Back from its earliest days, Bollywood cinema has repeatedly dipped into its vast archive of mythological epics, legends and fairytales as source material for films. Myths in Indian culture play a role that extends well beyond their religious roots, and they’ve been repeated orally for generations. More than just tales of gods and goddesses, their fable-like narratives and moral teachings are greatly respected and admired.
It Began With Raja Harishchandra…
The history of filming myths began with Raja Harishchandra, the first-ever feature film made in India. Directed by father of Indian cinema, D.G. Phalke, the film was described thusly in the original advertisement back in 1913:
“This is a film which pictures the life of a Hindu king who, surrounded by all the grandeur and luxury that wealth could give, yet lived the life of nobility and purity, to whom falsehood and injustice were as strangers, and whose very virtues excited the wonder and the envy of the gods above.”
Tales of deities as miracle workers offering answers to life’s problems were already the mainstay of early 20th century Indian theater, and many of the nation’s earliest films were based on popular stage plays of the time. Cinema, with its trick shots, added a new and exciting element to these oft-told tales, and its popularity among moviegoers was tremendous.
Faithful to the Source Material?
Tales from The Ramayana and The Mahabharata as well as stories associated with Lord Krishna have provided a seemingly endless source of material for Bollywood filmmakers. Good versus evil, as well as the qualities of duty, sacrifice, and chastity are emphasized in the filmed version of these stories, and though audiences adore them, they are not without their detractors. Over the years there have been those who argue that that these cinematic adaptations are pseudo-devout at best, and the stories have been reduced to mere melodramas.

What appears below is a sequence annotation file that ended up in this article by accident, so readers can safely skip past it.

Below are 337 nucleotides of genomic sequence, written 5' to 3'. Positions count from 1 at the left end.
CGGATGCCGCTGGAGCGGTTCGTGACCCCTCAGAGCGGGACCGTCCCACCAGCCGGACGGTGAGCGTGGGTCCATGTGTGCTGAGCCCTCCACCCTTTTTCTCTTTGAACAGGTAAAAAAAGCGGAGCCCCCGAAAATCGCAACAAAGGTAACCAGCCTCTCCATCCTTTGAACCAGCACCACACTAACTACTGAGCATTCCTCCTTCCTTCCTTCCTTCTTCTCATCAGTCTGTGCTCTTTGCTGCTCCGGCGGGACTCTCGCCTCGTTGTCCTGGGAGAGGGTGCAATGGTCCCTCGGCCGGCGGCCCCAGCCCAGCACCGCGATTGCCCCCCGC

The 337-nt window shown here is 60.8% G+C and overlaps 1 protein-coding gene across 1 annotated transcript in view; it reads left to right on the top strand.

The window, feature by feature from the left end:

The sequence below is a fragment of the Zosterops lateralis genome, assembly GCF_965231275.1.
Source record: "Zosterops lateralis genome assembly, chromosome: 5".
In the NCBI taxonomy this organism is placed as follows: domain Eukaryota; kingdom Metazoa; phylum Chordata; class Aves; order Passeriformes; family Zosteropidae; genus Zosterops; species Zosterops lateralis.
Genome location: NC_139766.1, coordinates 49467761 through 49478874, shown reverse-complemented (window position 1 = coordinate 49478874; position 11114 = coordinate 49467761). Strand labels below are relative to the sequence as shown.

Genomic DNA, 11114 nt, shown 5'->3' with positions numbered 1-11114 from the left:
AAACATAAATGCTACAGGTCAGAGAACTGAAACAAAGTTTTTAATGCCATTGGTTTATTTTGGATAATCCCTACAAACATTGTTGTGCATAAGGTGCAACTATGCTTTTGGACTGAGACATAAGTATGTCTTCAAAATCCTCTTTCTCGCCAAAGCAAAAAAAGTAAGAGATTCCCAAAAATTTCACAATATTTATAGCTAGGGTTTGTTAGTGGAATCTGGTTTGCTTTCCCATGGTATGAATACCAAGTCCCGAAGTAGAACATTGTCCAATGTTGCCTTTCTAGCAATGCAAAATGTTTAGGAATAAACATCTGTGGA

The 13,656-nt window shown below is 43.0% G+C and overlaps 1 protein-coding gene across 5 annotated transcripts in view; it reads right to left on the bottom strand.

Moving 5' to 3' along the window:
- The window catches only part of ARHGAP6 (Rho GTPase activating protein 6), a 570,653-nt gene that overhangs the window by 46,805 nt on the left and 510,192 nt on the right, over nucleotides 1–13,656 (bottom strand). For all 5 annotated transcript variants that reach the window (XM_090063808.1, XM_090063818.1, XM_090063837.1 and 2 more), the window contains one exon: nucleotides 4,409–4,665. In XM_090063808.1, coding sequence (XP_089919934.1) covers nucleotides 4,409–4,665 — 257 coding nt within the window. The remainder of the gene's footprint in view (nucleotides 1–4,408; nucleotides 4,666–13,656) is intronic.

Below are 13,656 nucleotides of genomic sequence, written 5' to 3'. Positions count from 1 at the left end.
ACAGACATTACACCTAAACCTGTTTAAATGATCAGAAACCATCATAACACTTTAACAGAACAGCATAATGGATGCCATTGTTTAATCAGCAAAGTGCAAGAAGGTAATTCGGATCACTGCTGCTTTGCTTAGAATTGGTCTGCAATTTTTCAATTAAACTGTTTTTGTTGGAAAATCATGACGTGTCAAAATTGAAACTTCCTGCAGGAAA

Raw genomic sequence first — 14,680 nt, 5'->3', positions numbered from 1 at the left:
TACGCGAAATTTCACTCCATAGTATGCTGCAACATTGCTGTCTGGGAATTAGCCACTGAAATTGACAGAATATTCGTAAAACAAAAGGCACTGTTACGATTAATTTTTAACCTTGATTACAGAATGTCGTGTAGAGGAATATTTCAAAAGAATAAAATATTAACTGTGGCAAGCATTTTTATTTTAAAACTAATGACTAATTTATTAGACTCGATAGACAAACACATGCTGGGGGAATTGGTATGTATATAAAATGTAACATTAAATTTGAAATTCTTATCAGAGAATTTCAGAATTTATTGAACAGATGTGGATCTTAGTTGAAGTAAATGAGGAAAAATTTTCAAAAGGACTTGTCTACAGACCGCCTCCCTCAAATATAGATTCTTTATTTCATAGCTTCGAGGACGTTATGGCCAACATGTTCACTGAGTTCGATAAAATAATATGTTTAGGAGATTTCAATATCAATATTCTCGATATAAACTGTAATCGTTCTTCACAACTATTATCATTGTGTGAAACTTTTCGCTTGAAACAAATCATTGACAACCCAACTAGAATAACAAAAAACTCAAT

However, there are a handful of adaptations that are considered to be extremely faithful to the source material. These include Debaki Bose’s 1934 film Seeta, which was the first Indian film to be submitted to an international film festival, and two films from Vijay Bhatt, Bharat Milap and Ram Rajya, both of which were quite reverent to their subjects. One can only wonder what Satyajit Ray would have done with The Mahabharata, a film he wanted to make for many years.
Legends and Fairy Tales
Along with tales of gods and goddesses, other popular sub-genres are the region-based legends of the holy, kings, queens, outlaws, and stories of tragic couples who die only for love. In many cases these have been filmed as large scale costume adventure-dramas, and early examples were modeled after American serials of the 30s and 40s. Examples include films such as Hunterwali, Hurricane Hansa and Shirin Farhad. Famous fantasy tales such as Aladdin, Sinbad the Sailor and The Thief of Baghdad have also been translated to the screen dozens of times over the years.
Though myths, legends, and fairy tales are no longer as popular as they once were, Bollywood still manages to resurrect a handful of these stories each year. 2011 will see the release of Main Krishna Hoon, a 3D animated epic on the life of Krishna, and there’s word that Disney will co-produce a series of films based on legendary heroes.